Why Commercial-off-the-Shelf (COTS) Software is the Right Answer for Outage Management in Complex Energy Markets

The Case for “Configurable COTS” in Complex Energy Markets

The Versify Platform: COTS Solution for Outage ManagementEnergy and Utility Companies and their Agents play a critical role administering power markets around the world. Power markets tend to be very complex and the organizations responsible for their administration must manage huge volumes of complex transactions and payment streams often representing billions of Dollars. To effectively manage their assets, organizations rely on critical Information Technology (IT) systems. The selection of software vendors and service providers for these IT systems can have a huge impact on the ability of Operators to achieve their strategic goals and objectives while providing cost effective services.

Drivers for Change

Several main drivers cause Energy & Utility Companies to make changes to their IT landscape:

  • Technology obsolescence – The technology of the underlying solution has reached the end of its useful life and the system must be replaced for technical reasons as opposed to functional shortcomings.
  • Regulatory changes – Changes to market designs, introduction of new market features or changes in market administration may require new solutions or major changes to existing solutions.  As an example, the increased impact of renewables on the grid and desires to improve market efficiency are driving regulators to demand changes to existing markets throughout the world.
  • Expansion into new regions or markets – A new organization is taking responsibility for managing an aspect of region such as the California EIM.
  • Strategic ICT Initiatives – Enterprise architecture initiatives with the goal of rationalizing applications and creating an integrated ICT plan.  These initiatives include service oriented architecture approaches and a comprehensive integration plan than can only be accomplished by replacing legacy systems with new applications.  Often these initiatives, while expensive to implement, offer considerable savings over the life of the software.
  • Increasing operational cost and risk associated with the current solution. The cost to maintain the current system and the risk of failure is such that a system replacement is merited based on total cost of ownership.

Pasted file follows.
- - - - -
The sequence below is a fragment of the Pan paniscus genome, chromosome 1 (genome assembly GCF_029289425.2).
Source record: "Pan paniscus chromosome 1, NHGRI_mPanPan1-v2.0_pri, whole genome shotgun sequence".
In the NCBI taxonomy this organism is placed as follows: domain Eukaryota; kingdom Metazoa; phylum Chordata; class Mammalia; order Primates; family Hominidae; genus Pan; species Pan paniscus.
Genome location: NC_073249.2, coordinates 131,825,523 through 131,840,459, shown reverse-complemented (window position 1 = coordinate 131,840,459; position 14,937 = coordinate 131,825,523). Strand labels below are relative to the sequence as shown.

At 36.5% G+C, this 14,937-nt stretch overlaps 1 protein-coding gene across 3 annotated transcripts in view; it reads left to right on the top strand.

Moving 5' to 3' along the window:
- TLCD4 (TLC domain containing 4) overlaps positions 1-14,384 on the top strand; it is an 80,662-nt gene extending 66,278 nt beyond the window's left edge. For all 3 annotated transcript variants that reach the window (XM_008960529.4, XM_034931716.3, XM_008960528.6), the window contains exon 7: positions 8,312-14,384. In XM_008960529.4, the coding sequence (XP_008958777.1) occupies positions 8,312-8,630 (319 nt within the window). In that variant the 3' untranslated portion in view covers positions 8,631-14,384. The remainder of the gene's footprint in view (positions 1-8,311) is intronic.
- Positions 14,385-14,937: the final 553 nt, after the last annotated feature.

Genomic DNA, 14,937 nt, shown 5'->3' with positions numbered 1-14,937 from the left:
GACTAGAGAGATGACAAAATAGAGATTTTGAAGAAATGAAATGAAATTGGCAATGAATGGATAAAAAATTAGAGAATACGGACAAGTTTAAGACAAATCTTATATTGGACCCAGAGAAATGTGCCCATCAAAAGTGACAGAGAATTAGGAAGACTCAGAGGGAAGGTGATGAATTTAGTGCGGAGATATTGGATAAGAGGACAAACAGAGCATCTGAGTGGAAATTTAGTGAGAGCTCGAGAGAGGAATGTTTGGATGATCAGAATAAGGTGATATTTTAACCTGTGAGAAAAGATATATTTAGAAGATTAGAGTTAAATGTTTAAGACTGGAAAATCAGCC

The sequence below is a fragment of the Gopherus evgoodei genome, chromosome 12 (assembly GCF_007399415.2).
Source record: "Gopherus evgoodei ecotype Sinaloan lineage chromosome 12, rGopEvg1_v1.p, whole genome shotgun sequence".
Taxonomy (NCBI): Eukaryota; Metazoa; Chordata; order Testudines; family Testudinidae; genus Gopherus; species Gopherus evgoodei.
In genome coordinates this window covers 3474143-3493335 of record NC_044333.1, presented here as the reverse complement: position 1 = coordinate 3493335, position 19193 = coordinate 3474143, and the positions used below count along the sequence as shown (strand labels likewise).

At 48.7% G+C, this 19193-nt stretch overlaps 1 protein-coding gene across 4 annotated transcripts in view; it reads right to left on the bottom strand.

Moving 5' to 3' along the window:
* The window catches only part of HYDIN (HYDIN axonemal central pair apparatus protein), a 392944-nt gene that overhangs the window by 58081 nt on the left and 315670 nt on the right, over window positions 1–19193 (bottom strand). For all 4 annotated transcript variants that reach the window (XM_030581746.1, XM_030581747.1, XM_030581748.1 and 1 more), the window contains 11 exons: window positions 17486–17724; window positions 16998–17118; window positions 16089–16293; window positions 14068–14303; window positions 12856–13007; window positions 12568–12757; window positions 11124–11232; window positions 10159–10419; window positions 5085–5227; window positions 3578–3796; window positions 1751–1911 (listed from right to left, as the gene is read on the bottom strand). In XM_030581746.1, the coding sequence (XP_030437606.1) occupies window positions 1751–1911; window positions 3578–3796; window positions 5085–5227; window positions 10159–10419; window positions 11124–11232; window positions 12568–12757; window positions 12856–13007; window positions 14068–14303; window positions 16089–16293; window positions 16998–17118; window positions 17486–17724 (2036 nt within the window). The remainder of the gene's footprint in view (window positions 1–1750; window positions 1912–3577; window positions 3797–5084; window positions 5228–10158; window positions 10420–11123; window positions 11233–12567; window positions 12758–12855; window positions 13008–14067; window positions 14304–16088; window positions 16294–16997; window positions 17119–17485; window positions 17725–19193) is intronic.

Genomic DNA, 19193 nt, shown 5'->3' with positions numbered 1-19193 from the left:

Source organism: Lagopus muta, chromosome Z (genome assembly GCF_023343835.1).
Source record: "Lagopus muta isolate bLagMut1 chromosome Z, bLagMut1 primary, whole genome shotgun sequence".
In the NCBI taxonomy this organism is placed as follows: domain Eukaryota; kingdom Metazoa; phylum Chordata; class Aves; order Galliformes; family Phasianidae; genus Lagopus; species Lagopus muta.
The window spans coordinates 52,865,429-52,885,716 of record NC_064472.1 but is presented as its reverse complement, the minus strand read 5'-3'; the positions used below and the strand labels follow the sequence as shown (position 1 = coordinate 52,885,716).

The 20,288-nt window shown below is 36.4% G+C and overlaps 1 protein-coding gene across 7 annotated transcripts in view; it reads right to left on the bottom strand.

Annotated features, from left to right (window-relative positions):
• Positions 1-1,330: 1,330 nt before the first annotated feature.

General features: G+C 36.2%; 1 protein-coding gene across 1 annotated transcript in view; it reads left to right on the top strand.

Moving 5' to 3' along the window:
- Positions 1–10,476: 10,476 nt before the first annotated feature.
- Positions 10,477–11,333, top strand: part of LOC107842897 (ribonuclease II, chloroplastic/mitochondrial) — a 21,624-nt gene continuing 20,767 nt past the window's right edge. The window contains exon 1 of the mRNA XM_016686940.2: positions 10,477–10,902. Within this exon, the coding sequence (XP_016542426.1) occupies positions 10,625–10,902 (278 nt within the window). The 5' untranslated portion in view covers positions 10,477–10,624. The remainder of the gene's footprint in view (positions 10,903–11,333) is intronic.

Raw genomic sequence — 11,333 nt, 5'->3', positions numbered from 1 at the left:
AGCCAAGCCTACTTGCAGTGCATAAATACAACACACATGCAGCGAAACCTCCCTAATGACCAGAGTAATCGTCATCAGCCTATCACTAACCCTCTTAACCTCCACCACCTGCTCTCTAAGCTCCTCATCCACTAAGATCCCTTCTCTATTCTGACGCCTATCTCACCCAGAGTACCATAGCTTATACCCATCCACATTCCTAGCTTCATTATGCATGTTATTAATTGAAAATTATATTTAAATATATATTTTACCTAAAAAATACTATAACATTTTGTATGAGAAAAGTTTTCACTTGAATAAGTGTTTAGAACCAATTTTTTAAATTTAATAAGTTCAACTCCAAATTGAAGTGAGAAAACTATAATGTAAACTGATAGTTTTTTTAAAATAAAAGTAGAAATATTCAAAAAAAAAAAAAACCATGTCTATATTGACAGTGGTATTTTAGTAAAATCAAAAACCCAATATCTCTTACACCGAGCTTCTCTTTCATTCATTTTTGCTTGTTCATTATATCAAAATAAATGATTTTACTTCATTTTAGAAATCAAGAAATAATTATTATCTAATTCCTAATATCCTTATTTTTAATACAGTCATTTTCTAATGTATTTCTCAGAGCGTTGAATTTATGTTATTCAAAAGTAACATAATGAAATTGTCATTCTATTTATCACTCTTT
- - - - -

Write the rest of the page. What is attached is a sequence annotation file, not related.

Energy & Utility companies face a critical decision when considering major investments in IT systems: should they build their own custom solution, procure a Commercial off-the-Shelf (COTS) software solution or extend the life of unsupported solutions?

These options provide inherent advantages and the unique nature of energy markets makes the decision very difficult.

Proven Capabilities

Energy & Utility Companies often select COTS over custom systems due to the proven capabilities of COTS.  An off- the-shelf system has already been proven to work, and merely requires adaptation to the specific requirements of the customer.  This not only reduces the risk of development – both in cost, duration and user satisfaction, but it also enables the customers to learn from and share best practices with other customers.

While Energy & Utility companies undoubtedly have their own unique requirements, there are many common elements to their needs.  Custom designs require developers to “reinvent the wheel” with each delivery which is costly, risky, and inefficient.  It is beneficial to take advantage of the economies of scale available with by starting with “tried and tested” software and adapt as required.

The best practices incorporated in COTS significantly reduce the time to market for implementation.  The implementation effort focuses on configuration and adapting the unique regulatory and market requirements of the customer rather than business process, administration and integration needs.  These requirements are already reflected in the design and development of COTS and the customer benefits from the collective experience of past deployments.  The benefits of reduced time to market and focus on the specific configuration needs of the customer reduce overall costs of implementation and reduce the risks for the customer.